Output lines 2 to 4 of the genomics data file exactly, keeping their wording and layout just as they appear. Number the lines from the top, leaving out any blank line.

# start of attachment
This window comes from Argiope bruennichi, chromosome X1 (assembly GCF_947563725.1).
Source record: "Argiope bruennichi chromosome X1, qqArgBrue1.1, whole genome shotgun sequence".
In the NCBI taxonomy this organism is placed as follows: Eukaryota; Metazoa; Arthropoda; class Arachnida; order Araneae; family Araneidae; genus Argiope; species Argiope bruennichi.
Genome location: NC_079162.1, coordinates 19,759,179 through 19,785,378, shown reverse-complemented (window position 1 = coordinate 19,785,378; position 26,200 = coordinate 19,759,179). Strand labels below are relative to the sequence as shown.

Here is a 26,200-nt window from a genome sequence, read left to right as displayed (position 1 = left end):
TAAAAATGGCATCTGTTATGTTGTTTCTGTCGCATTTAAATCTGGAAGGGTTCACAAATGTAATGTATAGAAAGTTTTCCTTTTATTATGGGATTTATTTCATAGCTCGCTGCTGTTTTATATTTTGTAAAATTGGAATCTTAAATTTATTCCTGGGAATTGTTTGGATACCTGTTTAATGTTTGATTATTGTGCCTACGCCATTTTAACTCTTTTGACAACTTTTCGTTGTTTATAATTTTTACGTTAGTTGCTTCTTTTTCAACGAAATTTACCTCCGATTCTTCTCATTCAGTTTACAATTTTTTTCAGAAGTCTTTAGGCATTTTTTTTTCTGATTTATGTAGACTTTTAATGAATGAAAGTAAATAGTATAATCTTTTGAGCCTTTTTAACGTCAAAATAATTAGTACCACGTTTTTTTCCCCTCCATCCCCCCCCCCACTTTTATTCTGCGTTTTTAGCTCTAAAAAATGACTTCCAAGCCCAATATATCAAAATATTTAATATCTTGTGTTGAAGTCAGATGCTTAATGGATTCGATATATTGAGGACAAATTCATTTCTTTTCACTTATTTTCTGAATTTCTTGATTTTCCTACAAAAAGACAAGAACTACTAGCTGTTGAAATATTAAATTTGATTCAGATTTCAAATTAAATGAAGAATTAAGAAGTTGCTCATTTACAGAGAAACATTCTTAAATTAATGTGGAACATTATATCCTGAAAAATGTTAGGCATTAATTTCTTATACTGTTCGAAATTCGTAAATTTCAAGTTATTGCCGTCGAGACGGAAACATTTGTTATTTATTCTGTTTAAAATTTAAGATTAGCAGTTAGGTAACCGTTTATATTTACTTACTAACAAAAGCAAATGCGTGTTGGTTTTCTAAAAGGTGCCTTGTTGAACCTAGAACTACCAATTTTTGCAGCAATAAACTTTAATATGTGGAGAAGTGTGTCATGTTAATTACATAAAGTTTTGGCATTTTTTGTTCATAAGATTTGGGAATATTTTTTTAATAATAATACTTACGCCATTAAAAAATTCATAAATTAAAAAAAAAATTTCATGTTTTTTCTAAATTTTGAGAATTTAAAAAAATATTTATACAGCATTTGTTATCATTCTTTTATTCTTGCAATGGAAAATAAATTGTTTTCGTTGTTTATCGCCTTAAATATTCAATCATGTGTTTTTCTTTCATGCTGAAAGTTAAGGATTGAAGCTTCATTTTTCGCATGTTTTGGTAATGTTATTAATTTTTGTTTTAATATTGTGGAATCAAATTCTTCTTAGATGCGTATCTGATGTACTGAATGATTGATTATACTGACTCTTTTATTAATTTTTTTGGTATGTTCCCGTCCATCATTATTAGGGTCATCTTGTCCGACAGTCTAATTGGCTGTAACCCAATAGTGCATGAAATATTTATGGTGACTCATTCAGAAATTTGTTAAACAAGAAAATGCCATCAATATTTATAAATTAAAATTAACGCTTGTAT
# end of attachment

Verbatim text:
Source record: "Argiope bruennichi chromosome X1, qqArgBrue1.1, whole genome shotgun sequence".
In the NCBI taxonomy this organism is placed as follows: Eukaryota; Metazoa; Arthropoda; class Arachnida; order Araneae; family Araneidae; genus Argiope; species Argiope bruennichi.
Genome location: NC_079162.1, coordinates 19,759,179 through 19,785,378, shown reverse-complemented (window position 1 = coordinate 19,785,378; position 26,200 = coordinate 19,759,179). Strand labels below are relative to the sequence as shown.